Government RSE announcements and guidance consultation
- Draft guidance on compulsory Relationships and Sex Education published to make sure education prepares young people for life in 21st Century
- Health Education will also be made compulsory in all schools
- Consultation asks for views from teachers, parents and young people on new subject guidance – including teaching about consent and cyberbullying
In an announcement which confirms a phased start date for RSE to be mandatory in all schools, the Government has introduced a new subject, Health Education, which will be mandatory alongside RSE and Relationships Education. Details of the updated RSE guidance have also been revealed, and will be the first changes to the Secretary of State's guidance since 2000. The consultation on the draft guidance ended on 7 November 2018.
Schools that are ready to provide high quality RSE by September 2019 are being strongly encouraged to do so, but the extension to 2020 for the statutory requirement aims to give schools needing more support the time to get their provision right.
Included in what will have to be delivered:
- features of healthy friendships, family relationships and other relationships
- how relationships can affect physical and mental health
- staying safe online
- how to use technology safely, responsibly and respectfully
- how to keep personal information private
- healthy eating
- keeping fit
- prevention of health problems
- recognition of mental health and ways to support good mental health
- development of qualities such as confidence, resilience, self-respect
- wider social and economic issues
The proposals, which follow the publication of the Childhood Obesity Plan and the Children and Young People’s Mental Health Green Paper, will ensure that the importance of good physical and mental health are an integral part of the updated subjects.
Education Secretary Damian Hinds said:
“I want to make sure that our children are able to grow up to become happy and well-rounded individuals who know how to deal with the challenges of the modern world. Part of this is making sure they are informed about how to keep themselves safe and healthy and have good relationships with others.
“Many of today’s problems did not exist when we last gave schools guidance on how to teach Relationships and Sex Education 18 years ago. The action we’re taking is important to help support teachers and schools design a curriculum that will enrich their pupils in an age appropriate way.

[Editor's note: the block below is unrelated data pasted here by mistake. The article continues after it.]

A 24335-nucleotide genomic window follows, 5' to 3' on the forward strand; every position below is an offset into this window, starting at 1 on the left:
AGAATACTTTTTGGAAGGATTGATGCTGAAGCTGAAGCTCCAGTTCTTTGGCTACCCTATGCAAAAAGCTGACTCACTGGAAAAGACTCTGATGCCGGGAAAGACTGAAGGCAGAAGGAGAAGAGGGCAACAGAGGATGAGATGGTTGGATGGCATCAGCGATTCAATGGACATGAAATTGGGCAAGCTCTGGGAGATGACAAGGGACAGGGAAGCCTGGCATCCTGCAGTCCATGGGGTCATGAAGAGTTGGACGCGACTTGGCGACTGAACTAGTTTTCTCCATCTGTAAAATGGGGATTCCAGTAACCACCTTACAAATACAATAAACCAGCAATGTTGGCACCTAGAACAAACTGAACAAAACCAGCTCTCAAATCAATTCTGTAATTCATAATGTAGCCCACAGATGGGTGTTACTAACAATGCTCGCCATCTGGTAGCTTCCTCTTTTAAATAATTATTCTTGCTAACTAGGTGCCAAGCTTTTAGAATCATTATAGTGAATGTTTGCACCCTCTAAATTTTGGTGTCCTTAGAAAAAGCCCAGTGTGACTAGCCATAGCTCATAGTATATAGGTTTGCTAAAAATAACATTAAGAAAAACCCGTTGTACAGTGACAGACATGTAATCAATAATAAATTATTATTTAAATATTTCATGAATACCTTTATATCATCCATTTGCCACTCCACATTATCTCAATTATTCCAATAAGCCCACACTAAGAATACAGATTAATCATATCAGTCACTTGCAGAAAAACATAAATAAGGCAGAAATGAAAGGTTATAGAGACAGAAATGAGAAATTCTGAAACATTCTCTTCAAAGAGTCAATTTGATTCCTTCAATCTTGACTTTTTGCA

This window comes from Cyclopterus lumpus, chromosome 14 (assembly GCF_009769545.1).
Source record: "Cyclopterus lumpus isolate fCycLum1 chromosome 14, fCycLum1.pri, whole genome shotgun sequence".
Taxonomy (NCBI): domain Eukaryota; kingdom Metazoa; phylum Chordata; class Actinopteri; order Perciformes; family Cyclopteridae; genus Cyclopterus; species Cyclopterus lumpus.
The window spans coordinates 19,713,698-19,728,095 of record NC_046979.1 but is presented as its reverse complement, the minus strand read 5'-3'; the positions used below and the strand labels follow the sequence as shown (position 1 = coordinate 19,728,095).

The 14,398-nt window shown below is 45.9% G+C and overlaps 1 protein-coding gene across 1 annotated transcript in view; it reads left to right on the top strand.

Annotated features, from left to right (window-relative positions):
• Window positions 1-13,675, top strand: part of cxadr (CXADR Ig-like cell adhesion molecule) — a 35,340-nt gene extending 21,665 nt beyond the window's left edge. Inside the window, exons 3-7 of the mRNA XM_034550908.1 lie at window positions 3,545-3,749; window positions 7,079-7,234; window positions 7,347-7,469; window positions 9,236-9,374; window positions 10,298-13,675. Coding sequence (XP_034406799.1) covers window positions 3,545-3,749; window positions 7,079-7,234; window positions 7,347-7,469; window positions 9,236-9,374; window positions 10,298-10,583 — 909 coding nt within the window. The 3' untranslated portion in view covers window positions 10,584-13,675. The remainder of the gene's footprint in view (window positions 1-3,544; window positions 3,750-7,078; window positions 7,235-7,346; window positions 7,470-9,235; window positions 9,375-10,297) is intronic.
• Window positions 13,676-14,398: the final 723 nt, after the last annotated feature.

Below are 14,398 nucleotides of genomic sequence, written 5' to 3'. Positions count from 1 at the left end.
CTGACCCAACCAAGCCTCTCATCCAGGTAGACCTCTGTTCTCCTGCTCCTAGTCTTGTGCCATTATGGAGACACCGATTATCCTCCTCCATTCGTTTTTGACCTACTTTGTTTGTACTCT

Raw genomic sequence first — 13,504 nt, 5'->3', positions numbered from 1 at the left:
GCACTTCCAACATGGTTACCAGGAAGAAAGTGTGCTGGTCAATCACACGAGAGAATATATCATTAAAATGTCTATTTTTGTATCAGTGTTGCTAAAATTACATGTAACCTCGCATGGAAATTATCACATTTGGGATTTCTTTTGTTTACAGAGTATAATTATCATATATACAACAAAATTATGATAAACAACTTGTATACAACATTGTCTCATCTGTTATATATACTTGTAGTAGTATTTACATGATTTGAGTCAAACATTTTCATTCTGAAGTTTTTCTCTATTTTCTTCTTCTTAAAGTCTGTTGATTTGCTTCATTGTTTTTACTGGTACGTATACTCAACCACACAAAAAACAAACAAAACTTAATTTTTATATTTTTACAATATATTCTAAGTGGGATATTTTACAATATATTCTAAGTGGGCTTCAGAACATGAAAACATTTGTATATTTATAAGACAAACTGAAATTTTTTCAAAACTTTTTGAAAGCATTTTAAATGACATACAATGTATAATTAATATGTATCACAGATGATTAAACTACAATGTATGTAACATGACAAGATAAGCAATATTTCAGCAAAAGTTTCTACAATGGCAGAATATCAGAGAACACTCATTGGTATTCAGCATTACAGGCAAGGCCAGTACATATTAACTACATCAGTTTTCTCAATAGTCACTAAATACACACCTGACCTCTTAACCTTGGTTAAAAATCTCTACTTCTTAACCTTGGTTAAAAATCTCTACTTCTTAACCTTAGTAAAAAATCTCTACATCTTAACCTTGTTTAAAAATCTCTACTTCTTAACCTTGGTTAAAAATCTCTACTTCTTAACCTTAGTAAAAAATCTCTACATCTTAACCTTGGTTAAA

“Good physical and mental health is also at the heart of ensuring young people are ready for the adult world. By making health education compulsory we are giving young people the tools they need to be ready to thrive when they leave school.”
PLease click the links below for all the relevant documents:
We still currently offer a wide range of training and support opportunities to schools and settings to address CPD needs relating to Sex and Relationship education, please visit the training section on our School Wellbeing website for further information http://www.schoolwellbeing.co.uk/training_courses
For further information and support, please email email@example.com
This is a new website with advice, guidance and curriculum resources to support learning around Healthy Relationships.
Childline has launched a campaign to help young people understand the difference between healthy and unhealthy relationships, and help them identify signs that their relationship might not be quite right. 'Looking out for Lottie’, an eight part series, follows a fictional character Lottie who gets into an unhealthy relationship, showing how grooming can happen without realising it.
Managing sexualised behaviour in Secondary Schools - online course
This new online course, available from the NSPCC, is for anyone working in secondary schools in the UK. The course will help you gain the skills to assess and manage incidents of sexualised behaviour within your school. An online course for primary schools is also available.